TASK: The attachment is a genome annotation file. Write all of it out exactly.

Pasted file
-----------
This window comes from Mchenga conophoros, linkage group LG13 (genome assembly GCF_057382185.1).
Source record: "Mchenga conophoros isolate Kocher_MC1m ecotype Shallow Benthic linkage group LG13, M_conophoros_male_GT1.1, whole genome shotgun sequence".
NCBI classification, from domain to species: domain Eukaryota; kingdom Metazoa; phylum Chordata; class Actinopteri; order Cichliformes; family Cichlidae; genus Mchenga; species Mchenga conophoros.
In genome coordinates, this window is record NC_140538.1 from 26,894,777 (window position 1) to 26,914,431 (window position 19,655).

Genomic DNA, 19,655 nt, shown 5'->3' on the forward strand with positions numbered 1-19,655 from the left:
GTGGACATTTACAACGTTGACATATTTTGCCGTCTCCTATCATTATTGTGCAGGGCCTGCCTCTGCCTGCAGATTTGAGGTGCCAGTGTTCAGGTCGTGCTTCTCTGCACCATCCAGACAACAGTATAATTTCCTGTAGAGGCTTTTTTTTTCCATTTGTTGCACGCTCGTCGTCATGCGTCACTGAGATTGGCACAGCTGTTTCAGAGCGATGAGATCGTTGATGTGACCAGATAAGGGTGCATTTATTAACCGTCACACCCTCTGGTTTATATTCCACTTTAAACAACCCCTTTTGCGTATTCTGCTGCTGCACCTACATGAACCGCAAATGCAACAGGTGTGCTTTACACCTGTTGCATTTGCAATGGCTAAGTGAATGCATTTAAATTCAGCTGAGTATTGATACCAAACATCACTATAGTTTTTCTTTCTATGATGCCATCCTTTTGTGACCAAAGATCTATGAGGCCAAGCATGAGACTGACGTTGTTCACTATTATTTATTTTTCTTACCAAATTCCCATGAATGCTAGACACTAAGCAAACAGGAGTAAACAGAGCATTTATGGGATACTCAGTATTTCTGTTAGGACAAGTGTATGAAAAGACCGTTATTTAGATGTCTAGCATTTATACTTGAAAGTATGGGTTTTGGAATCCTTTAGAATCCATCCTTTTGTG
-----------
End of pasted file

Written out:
This window comes from Mchenga conophoros, linkage group LG13 (genome assembly GCF_057382185.1).
Source record: "Mchenga conophoros isolate Kocher_MC1m ecotype Shallow Benthic linkage group LG13, M_conophoros_male_GT1.1, whole genome shotgun sequence".
NCBI classification, from domain to species: domain Eukaryota; kingdom Metazoa; phylum Chordata; class Actinopteri; order Cichliformes; family Cichlidae; genus Mchenga; species Mchenga conophoros.
In genome coordinates, this window is record NC_140538.1 from 26,894,777 (window position 1) to 26,914,431 (window position 19,655).

Genomic DNA, 19,655 nt, shown 5'->3' on the forward strand with positions numbered 1-19,655 from the left:
GTGGACATTTACAACGTTGACATATTTTGCCGTCTCCTATCATTATTGTGCAGGGCCTGCCTCTGCCTGCAGATTTGAGGTGCCAGTGTTCAGGTCGTGCTTCTCTGCACCATCCAGACAACAGTATAATTTCCTGTAGAGGCTTTTTTTTTCCATTTGTTGCACGCTCGTCGTCATGCGTCACTGAGATTGGCACAGCTGTTTCAGAGCGATGAGATCGTTGATGTGACCAGATAAGGGTGCATTTATTAACCGTCACACCCTCTGGTTTATATTCCACTTTAAACAACCCCTTTTGCGTATTCTGCTGCTGCACCTACATGAACCGCAAATGCAACAGGTGTGCTTTACACCTGTTGCATTTGCAATGGCTAAGTGAATGCATTTAAATTCAGCTGAGTATTGATACCAAACATCACTATAGTTTTTCTTTCTATGATGCCATCCTTTTGTGACCAAAGATCTATGAGGCCAAGCATGAGACTGACGTTGTTCACTATTATTTATTTTTCTTACCAAATTCCCATGAATGCTAGACACTAAGCAAACAGGAGTAAACAGAGCATTTATGGGATACTCAGTATTTCTGTTAGGACAAGTGTATGAAAAGACCGTTATTTAGATGTCTAGCATTTATACTTGAAAGTATGGGTTTTGGAATCCTTTAGAATCCATCCTTTTGTG